• Takahama units #1&2 have a number of hurdles to surmount before restart. The biggest technological hurdle is upgrading facilities and system, including installation of nearly 8,000 kilometers of fire-resistant cables. In addition, the tops of the two primary containment buildings must be covered in cement, new emergency response and control facilities must be finished, and, state-of-the-art control room panels must be installed. This will cost about $2 billion USD to complete. In addition, it is likely that Japanese antinuclear activists will petition the courts to stop the restarts. Takahama units #3&4 are currently shuttered because of a temporary injunction granted by the Otsu court in neighboring Shiga Prefecture, and residents of 14 prefectures have filed a petition with Nagoya District Court to bar restart of units #1&2. http://the-japan-news.com/news/article/0003030608 -- http://mainichi.jp/english/articles/20160621/p2a/00m/0na/015000c -- http://www.jaif.or.jp/en/nra-approves-extensions-of-operating-periods-to-60-years-for-takahama-1-and-2-the-first-for-aging-reactors/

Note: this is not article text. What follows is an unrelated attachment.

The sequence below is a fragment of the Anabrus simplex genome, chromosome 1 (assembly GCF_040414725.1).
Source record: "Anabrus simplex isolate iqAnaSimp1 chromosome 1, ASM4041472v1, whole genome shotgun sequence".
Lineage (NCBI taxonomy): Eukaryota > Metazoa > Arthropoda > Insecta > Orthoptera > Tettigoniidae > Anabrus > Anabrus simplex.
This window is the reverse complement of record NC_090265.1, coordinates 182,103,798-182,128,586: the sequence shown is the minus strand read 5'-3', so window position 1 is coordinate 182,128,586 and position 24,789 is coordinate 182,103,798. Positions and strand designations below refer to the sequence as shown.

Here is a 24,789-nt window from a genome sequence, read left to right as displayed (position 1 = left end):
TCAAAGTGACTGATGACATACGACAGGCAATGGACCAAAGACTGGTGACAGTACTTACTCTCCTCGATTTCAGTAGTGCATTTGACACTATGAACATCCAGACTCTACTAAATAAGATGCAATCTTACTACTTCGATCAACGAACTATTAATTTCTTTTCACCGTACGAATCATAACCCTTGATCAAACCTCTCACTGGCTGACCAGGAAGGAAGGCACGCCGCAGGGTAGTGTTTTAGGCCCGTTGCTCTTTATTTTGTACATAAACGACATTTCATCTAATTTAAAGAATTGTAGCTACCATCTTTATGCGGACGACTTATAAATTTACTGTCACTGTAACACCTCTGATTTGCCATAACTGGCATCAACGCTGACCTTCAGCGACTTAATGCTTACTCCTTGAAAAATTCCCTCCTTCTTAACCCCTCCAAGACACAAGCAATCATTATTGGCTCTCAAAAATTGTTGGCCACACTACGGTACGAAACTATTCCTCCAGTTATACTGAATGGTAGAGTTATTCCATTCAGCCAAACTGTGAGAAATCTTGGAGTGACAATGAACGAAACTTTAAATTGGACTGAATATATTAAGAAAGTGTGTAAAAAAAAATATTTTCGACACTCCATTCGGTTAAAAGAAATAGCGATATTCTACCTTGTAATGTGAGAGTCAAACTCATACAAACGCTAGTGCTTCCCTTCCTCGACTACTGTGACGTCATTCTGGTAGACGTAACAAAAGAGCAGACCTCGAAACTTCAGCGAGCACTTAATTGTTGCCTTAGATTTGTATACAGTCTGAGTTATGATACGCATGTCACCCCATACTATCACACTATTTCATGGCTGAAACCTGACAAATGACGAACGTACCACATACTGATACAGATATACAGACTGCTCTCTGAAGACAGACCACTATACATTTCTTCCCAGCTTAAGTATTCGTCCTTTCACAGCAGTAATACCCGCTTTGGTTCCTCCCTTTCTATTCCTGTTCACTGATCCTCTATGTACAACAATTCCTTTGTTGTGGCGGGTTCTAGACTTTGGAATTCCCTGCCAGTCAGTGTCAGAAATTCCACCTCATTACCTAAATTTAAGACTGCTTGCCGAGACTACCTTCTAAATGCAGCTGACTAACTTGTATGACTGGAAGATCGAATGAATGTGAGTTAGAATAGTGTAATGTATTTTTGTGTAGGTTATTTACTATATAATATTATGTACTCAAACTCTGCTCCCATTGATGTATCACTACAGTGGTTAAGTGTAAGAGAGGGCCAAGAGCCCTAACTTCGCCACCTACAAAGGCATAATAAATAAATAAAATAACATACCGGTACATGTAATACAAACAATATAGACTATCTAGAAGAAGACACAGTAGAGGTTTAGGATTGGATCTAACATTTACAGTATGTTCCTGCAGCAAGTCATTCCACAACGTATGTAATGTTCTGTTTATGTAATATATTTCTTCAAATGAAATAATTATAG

June 20, 2016

On Friday, Japan’s Press fixated on whether or not deposed Prime Minister Naoto Kan banned use the term “meltdown” on March 14, 2011. The day before, a third-party investigative panel said Tepco officials were told to ban the term by the PM’s office. This is not a new revelation; in July, 2012, Tokyo’s Fukushima Nuclear Accident Independent Investigation Committee (NAIIC) said the same thing. Although the evidence makes the charge remarkably clear, Japan’s largely antinuclear Press seems committed to making it a mere “he said…she said” debate. Here’s some examples…